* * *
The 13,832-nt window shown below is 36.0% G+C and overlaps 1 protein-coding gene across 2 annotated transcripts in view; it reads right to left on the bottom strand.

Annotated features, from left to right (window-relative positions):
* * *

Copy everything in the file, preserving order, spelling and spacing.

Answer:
The 13,832-nt window shown below is 36.0% G+C and overlaps 1 protein-coding gene across 2 annotated transcripts in view; it reads right to left on the bottom strand.

Annotated features, from left to right (window-relative positions):